The History of Corn
Corn currently accounts for more
than one tenth of our global crop production. The United States alone has
enough cornfields to cover Germany. But while other crops we grow come in a
range of varieties, over 99% of cultivated corn is the exact same type: Yellow
Dent #2. This means that humans grow more Yellow Dent #2 than any other plant
on the planet. So how did this single variety of this single plant become the
biggest success story in agricultural history?
Nearly 9,000 years ago, corn, also
called maize, was first domesticated from teosinte, a grass native to
Mesoamerica. Teosinte’s rock-hard seeds were barely edible, but its fibrous
husk could be turned into a versatile material. Over the next 4,700 years,
farmers bred the plant into a staple crop, with larger cobs and edible kernels.
As maize spread throughout the Americas, it took on an important role, with
multiple indigenous societies revering a “Corn Mother” as the goddess who
When Europeans first arrived in
America, they shunned the strange plant. Many even believed it was the source
of physical and cultural differences between them and the Mesoamericans. However,
their attempts to cultivate European crops in American soil quickly failed and
the settlers were forced to expand their diet. Finding the crop to their taste,
maize soon crossed the Atlantic where its ability to grow in diverse climates
made it a popular grain in many European countries. But the newly established
United States was still the corn capital of the world.
In the early 1800s, different
regions across the country produced strains of varying size and taste. In the
1850s, however, these unique varieties proved difficult for train operators to
package and for traders to sell. Trade boards in rail hubs like Chicago
encouraged corn farmers to breed one standardized crop. This dream would
finally be realized at 1893 World’s Fair where James Reid’s yellow dent corn
won the Blue Ribbon.
Over the next 50 years, yellow dent
corn swept the nation. Following the technological developments of World War
II, mechanised harvesters became widely available. This meant a batch of corn
that previously took a full day to harvest by hand could now be collected in
just 5 minutes. Another wartime technology, the chemical explosive ammonium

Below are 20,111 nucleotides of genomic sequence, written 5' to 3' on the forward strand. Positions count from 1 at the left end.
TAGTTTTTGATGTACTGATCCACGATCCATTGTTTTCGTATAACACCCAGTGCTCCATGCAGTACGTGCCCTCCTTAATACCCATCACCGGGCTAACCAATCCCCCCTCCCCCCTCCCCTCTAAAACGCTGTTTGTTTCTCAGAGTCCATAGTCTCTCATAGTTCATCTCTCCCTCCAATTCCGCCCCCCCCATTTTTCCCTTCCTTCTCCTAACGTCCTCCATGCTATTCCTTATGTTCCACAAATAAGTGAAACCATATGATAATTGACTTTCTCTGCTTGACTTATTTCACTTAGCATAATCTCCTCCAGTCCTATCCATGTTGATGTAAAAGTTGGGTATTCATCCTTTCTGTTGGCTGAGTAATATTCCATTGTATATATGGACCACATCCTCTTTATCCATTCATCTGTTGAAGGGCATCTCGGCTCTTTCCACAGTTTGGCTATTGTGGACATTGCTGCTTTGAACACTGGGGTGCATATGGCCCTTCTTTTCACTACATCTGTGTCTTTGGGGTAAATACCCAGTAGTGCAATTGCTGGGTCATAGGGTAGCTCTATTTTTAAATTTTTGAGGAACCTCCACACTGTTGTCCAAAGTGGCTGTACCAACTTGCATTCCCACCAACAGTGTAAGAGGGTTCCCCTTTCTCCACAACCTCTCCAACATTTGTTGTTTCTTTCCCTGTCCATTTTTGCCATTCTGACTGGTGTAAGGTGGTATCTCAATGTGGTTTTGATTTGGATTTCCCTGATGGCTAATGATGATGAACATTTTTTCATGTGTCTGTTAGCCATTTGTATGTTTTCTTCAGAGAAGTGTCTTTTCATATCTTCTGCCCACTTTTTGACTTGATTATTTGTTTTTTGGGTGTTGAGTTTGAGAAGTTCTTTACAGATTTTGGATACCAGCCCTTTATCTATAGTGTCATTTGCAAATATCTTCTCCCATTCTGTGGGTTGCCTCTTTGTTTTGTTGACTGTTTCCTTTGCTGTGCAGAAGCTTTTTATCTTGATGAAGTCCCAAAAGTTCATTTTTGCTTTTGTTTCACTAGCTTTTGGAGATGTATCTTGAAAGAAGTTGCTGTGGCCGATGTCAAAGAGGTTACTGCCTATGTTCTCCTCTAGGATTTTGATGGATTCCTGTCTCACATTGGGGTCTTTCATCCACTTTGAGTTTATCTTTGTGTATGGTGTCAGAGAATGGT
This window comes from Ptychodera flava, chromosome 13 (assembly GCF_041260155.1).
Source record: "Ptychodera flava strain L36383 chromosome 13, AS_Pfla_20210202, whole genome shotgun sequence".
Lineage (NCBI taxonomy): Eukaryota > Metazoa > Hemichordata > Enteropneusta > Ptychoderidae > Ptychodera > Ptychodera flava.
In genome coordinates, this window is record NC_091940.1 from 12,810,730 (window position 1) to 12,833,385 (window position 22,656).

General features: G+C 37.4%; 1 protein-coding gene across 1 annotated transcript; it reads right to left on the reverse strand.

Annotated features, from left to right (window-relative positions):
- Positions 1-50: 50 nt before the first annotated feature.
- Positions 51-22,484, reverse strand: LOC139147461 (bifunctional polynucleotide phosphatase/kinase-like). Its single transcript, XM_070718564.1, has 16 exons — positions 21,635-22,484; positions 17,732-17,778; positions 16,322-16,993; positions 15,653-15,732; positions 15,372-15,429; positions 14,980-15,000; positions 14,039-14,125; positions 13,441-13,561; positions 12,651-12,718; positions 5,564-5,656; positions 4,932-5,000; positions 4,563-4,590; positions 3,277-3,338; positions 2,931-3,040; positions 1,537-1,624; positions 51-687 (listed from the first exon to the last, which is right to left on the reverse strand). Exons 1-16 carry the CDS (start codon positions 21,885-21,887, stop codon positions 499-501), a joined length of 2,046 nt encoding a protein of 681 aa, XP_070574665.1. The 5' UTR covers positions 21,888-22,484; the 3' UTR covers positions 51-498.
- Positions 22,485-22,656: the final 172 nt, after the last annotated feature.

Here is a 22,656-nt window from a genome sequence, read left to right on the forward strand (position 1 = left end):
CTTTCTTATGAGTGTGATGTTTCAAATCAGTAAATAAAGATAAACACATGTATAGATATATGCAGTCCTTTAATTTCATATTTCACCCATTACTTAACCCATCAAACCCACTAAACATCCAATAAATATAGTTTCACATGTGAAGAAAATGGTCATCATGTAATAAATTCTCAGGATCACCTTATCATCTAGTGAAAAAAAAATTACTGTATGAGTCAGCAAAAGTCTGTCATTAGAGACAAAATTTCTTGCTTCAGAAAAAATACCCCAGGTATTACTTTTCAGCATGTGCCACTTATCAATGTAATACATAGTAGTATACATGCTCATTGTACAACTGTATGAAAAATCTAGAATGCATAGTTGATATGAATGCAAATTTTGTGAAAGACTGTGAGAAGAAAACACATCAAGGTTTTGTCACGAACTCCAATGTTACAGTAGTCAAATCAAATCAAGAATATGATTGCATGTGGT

nitrate, also found new life on the farm. With this new synthetic fertilizer, farmers
could plant dense fields of corn year after year without the need to rotate
their crops and restore nitrogen to the soil.
While these advances made corn an
attractive crop to American farmers, US agricultural policy limited the amount
farmers could grow to ensure high sale prices. But in 1972, President Richard
Nixon removed these limitations while negotiating massive grain sales to the
Soviet Union. With this new trade deal and WWII technology, corn production
exploded into a global phenomenon. These mountains of maize inspired numerous
corn concoctions. Cornstarch could be used as a thickening agent for everything
from gasoline to glue or processed into a low-cost sweetener known as
High-Fructose Corn Syrup. Maize quickly became one of the cheapest animal feeds
worldwide. This allowed for inexpensive meat production, which in turn
increased the demand for meat and corn feed.
Today, humans eat only 40% of all
cultivated corn, while the remaining 60% supports consumer goods industries
worldwide. Yet the spread of this wonder-crop has come at a price. Global water
sources are polluted by excess ammonium nitrate from cornfields. Corn accounts
for a large portion of agriculture-related carbon emissions, partly due to the
increased meat production it enables. The use of high fructose corn syrup may
be a contributor to diabetes and obesity. And the rise of monoculture farming has
left our food supply dangerously vulnerable to pests and pathogens – a single
virus could infect the world’s supply of this ubiquitous crop.
Corn has gone from a bushy grass to
an essential element of the world’s industries. But only time will tell if it
has led us into a maze of unsustainability.
Source: TED Ed – Chris A. Kniesly